If you have prepared your corporate tax return truthfully, notice of an IRS audit should not make you nervous. After all, IRS employees are only doing the job we pay them to do. In any event, it pays to be cooperative.
“Be prepared if the IRS shows up for an audit,” says A. Lavar Taylor, Of Counsel to Shulman Hodges & Bastian LLP. “Then, treat the agent or agents with respect.”
Smart Business talked to Taylor about IRS audits and the various types of IRS agents who may show up at your front door.
Where is the IRS currently concentrating its audit efforts?
The IRS wants to maximize its efforts, so agents are investigating more corporate and high-income taxpayers, foundations and 501(c)(3) charitable organizations a base that generates more dollars and has a bigger impact compliancewise.
There was a big change 10 years ago when a new law required the IRS to reorganize and follow new procedures, so audits pretty much stopped for a couple of years. Now, agents are used to the new procedures, which are seemingly kinder and more transparent. So the pendulum has now swung back in the other direction and more audits are being done.
How should I deal with the IRS in an audit?
Generally speaking, the IRS is becoming more difficult to deal with, mostly because a huge percentage of its experienced employees are retiring.
Still, you should always treat IRS agents as human beings. I have been involved in a number of cases where people put the IRS agents in a dark room and turn up the heat, and it does not work well at all. The agents like to be respected, even when they are taking actions that you may think are unnecessary.
Technically speaking, they are not supposed to ask for information that they already have or information that is difficult for you to access or information that is of marginal relevance. However, if you do not cooperate, they could decide to open up another year for audit or open up personal returns of corporate officers.
Agents have lots of power. If they went to court, they could theoretically obtain more access, so if you choose to take a hard line, do so only after carefully considering the consequences.
When should I get an attorney involved in an audit or a dispute with the IRS?
Being proactive will help avoid a lot of problems down the road. The prudent practice is to have somebody vet your tax return. An analysis needs to be undertaken well in advance to see if there are any problems.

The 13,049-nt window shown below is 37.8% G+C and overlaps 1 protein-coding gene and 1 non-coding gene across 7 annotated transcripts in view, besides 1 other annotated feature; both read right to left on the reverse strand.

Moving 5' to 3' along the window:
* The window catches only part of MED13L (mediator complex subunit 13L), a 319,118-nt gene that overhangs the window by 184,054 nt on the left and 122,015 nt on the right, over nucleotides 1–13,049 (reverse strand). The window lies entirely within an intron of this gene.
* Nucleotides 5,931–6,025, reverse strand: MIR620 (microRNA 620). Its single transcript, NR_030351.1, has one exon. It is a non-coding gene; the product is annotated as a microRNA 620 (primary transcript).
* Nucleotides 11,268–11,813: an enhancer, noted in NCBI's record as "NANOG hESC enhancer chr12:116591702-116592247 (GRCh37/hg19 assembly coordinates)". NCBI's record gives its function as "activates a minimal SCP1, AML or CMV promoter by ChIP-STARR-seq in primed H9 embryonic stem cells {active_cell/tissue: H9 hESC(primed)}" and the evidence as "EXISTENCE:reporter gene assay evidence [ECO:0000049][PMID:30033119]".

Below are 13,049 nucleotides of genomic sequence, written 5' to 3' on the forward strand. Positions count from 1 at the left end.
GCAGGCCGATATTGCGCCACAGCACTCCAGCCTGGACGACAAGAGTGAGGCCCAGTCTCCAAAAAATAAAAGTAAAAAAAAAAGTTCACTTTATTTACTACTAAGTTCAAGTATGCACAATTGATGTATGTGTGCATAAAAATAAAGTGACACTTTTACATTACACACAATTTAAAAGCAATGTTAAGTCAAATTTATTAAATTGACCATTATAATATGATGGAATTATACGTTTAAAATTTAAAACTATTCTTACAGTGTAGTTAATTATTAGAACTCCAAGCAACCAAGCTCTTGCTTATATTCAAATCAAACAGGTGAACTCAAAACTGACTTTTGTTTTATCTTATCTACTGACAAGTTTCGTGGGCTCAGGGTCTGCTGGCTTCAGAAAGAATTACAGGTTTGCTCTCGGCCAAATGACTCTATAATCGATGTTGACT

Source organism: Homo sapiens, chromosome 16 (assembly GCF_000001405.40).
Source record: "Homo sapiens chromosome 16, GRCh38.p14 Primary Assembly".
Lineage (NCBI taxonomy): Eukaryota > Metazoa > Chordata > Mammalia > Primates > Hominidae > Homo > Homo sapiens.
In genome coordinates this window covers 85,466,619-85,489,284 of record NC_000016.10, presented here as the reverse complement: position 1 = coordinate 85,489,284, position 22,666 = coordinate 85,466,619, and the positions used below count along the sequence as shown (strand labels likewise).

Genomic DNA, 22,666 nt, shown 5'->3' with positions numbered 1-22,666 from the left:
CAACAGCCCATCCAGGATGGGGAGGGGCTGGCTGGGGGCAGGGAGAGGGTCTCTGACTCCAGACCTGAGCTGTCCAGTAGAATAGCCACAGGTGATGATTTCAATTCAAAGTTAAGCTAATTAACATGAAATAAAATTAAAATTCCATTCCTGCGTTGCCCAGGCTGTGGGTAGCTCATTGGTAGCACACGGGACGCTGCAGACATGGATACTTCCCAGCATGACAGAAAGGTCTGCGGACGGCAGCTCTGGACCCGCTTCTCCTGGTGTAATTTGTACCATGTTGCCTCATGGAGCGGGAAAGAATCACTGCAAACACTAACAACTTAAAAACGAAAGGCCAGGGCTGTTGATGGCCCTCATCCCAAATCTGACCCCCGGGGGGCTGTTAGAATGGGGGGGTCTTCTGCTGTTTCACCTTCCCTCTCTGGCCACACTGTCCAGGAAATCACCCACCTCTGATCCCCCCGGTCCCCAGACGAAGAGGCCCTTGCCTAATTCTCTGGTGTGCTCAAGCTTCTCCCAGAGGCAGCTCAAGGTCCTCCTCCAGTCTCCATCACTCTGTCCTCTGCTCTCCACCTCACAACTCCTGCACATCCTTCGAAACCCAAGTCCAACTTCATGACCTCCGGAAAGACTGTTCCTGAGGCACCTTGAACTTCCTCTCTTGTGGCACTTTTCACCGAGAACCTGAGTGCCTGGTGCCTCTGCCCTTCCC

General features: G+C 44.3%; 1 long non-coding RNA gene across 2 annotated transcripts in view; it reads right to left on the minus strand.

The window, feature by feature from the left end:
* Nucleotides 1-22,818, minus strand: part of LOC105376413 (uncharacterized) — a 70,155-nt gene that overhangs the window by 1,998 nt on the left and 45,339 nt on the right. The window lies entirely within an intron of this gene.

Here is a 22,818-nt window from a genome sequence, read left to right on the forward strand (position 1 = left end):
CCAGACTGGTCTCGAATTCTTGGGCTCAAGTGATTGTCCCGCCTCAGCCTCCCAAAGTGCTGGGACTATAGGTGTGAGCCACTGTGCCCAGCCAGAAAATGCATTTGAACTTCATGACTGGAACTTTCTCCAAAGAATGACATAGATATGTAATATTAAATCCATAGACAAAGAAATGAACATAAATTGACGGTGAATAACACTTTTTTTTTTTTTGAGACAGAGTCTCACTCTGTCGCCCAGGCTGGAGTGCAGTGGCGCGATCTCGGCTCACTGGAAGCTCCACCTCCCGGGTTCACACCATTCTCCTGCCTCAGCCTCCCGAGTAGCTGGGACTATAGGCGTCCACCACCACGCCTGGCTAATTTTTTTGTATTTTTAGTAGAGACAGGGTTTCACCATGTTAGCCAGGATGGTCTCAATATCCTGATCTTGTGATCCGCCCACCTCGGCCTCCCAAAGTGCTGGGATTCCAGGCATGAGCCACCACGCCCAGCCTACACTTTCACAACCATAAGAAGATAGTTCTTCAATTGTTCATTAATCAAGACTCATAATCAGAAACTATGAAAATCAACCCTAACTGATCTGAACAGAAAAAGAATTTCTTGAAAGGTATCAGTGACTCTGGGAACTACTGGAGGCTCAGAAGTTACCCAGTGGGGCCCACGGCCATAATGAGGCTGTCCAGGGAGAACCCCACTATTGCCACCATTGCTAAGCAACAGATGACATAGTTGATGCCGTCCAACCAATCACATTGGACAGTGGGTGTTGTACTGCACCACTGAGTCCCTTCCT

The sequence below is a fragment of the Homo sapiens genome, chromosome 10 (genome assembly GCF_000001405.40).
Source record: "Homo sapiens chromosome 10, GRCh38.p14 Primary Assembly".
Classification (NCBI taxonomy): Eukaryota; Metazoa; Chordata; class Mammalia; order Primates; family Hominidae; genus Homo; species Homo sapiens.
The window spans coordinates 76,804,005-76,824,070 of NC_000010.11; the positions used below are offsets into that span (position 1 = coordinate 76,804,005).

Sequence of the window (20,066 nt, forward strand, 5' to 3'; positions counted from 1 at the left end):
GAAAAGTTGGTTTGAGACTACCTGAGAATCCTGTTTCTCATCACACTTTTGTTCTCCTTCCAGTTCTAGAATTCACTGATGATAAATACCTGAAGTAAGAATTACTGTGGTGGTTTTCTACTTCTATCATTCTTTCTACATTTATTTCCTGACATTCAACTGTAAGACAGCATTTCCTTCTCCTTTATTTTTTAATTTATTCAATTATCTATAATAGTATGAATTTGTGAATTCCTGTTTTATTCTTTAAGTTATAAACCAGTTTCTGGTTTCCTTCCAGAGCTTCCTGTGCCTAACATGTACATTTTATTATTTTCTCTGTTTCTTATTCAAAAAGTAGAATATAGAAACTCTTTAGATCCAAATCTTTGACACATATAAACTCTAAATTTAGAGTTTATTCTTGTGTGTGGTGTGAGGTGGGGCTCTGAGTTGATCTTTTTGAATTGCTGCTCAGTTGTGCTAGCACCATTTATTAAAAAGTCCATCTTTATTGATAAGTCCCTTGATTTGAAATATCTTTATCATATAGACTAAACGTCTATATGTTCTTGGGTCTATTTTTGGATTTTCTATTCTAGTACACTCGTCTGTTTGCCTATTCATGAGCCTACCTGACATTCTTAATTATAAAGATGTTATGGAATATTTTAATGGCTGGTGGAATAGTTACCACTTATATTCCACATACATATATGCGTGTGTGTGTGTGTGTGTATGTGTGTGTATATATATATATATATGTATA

If you are consulting a good attorney, you should talk about whether there is even a need for an attorney. Involving an attorney sometimes can be counterproductive. Sometimes, though, there are difficult issues and having an attorney involved is not a big deal.
An attorney experienced in tax disputes can spot issues, advise you on how any court actions may turn out and advise you of steps you can take during the course of the audit to minimize chances of losing disputes.
What IRS agents might pay me a visit?
Revenue agents conduct audits, revenue officers collect money, and special agents develop criminal cases.
A revenue agent is not supposed to show up unannounced. Except in extremely unusual circumstances, you will first get a letter from the IRS. In that situation, you cooperate if you have a high comfort level in your original tax return. I would never recommend a company handling an audit without using an accountant.
A collection officer almost always shows up unannounced. However, typically, first there will be billing notices. You will know there is a problem, so it will not be a complete surprise. Clearly, call an accountant or attorney with experience in handling those types of matters.
What should I do if an IRS special agent wants to talk to me?
No matter what he says or how he presents himself, the job of a special agent is to develop criminal cases. You do not want to talk to him.
The government is ramping up its criminal cases especially white-collar tax cases to hold up as examples. So when a special agent shows up, keep the fact that he is a criminal investigator foremost in your mind. Just smile and say, ‘Have a nice day. My attorney will be in touch with you.’
What if I am unhappy with the results of an audit?
Administrative and judicial appeals can be made through an accountant or an attorney. In my line of work, they are common. But from a business standpoint, most corporate executives like to get the audit resolved at the lowest level possible. If that cannot be done, ultimately, you can go to tax court or district court to challenge the liability.
A. LAVAR TAYLOR is Of Counsel to Shulman Hodges & Bastian LLP. Reach him at (949) 340-3400 or firstname.lastname@example.org.